- BT said tech chief Harmeen Mehta was using a metaphor to ‘stretch a point’
A BT boss has come under fire from unions for saying staff should accept being replaced by artificial intelligence because horses ‘didn’t complain’ when the car was invented.
BT said tech chief Harmeen Mehta was using a metaphor to ‘stretch a point’.
Ms Mehta told a business website: ‘I don’t know how horses felt when the car was invented, but they didn’t complain that they were put out of a job, they didn’t go on strike.
‘It’s part of evolution. Some jobs will change, some new ones will be created and some will no longer be needed.’
She said people should tell themselves to ‘wake up, reinvent yourself and get ready’ in the face of technological advances.
She added: ‘Why is it my job to make every person in the company relevant for the future? It’s their responsibility to put themselves on the map and mine to create an opportunity for them to do that. It takes two to tango.’
However, the increasing role of AI at BT has partly been blamed for the forecast loss of 55,000 jobs by 2030. In May, outgoing chief executive Philip Jansen said BT would rely on a much smaller workforce and significantly lower costs by the end of this decade thanks to a ‘rolling programme’ of job cuts.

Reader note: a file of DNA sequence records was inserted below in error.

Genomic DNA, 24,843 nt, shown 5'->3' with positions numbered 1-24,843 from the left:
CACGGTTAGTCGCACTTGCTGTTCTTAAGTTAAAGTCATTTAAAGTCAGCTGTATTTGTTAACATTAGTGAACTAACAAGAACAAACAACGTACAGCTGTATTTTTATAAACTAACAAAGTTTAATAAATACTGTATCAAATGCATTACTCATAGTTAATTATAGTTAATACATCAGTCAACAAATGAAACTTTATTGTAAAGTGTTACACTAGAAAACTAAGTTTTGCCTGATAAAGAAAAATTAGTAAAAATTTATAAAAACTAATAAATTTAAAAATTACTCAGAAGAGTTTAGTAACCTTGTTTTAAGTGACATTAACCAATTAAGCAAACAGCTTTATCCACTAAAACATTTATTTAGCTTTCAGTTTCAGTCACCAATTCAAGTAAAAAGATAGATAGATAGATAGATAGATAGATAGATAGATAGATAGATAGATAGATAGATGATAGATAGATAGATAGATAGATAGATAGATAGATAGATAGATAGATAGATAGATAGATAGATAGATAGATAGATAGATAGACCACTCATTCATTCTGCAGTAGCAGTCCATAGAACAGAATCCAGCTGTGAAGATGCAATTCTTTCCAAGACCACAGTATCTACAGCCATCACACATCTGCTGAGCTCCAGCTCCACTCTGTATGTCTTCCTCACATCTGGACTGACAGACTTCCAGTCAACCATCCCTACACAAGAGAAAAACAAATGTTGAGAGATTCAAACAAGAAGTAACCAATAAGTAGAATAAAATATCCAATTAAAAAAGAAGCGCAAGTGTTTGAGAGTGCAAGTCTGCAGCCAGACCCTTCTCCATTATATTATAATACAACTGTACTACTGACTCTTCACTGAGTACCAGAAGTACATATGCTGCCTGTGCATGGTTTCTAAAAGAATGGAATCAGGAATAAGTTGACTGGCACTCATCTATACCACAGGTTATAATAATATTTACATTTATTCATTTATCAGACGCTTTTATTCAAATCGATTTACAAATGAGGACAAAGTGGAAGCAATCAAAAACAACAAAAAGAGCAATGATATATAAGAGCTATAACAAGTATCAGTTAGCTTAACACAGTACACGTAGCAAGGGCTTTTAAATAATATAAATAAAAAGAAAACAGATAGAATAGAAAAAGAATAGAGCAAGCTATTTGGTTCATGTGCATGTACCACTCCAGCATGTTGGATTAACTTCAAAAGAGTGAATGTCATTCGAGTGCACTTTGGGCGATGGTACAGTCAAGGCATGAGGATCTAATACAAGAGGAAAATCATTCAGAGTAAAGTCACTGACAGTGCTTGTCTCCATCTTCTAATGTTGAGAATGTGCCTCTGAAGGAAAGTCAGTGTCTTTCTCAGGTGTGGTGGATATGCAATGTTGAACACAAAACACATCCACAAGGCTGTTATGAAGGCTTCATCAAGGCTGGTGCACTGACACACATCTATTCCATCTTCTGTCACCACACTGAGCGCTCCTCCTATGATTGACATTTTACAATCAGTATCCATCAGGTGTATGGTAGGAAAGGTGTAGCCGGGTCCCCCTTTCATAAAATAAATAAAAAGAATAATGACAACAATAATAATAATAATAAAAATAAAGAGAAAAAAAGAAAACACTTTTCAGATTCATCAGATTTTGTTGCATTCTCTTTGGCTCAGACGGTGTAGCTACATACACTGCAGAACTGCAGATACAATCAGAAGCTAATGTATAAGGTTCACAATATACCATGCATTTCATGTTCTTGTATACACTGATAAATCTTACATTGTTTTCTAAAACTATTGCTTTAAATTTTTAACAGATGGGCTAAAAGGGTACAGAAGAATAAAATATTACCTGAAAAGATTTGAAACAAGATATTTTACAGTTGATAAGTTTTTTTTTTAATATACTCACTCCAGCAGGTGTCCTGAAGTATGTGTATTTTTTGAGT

Ms Mehta, who says she wants to ‘shake up’ BT, appeared to agree that job losses were inevitable.
She said: ‘Every job that exists today won’t exist in exactly the same form in the future. The people who reskill themselves will have jobs, at this company or another, while those who don’t might not. That is simply part of the evolution of society.’
However, the Communication Workers Union told The Guardian that ‘the intelligence of workers, who just want a serious discussion on AI which respects their concerns and ensures there is reasonable protection for them… should not be denigrated by people in positions of corporate seniority’.
BT said: ‘Harmeen was using a metaphor to stretch a point.
‘In the past, during periods of technological change, people acquired new skills and ultimately new jobs were created. This is something we are keen to enable as we embrace human and artificial intelligence working alongside each other.
‘We will work closely with our union partners in this AI transition.’
BT said it would add new skills to its training programme ‘to ensure we bring our colleagues up to speed to take advantage of the technological revolution and place them at the forefront of this new AI age’.
Following the world’s first summit on the future of AI this month, set up by Rishi Sunak and held at Bletchley Park in Buckinghamshire, the Prime Minister interviewed tech billionaire Elon Musk, who told him AI would make human labour obsolete.
He added: ‘We are seeing the most disruptive force in history here – something for the first time that is smarter than the smartest human.
‘There will come a point where no job is needed.’
But Mr Sunak said: ‘Work is a good thing. It gives people purpose.’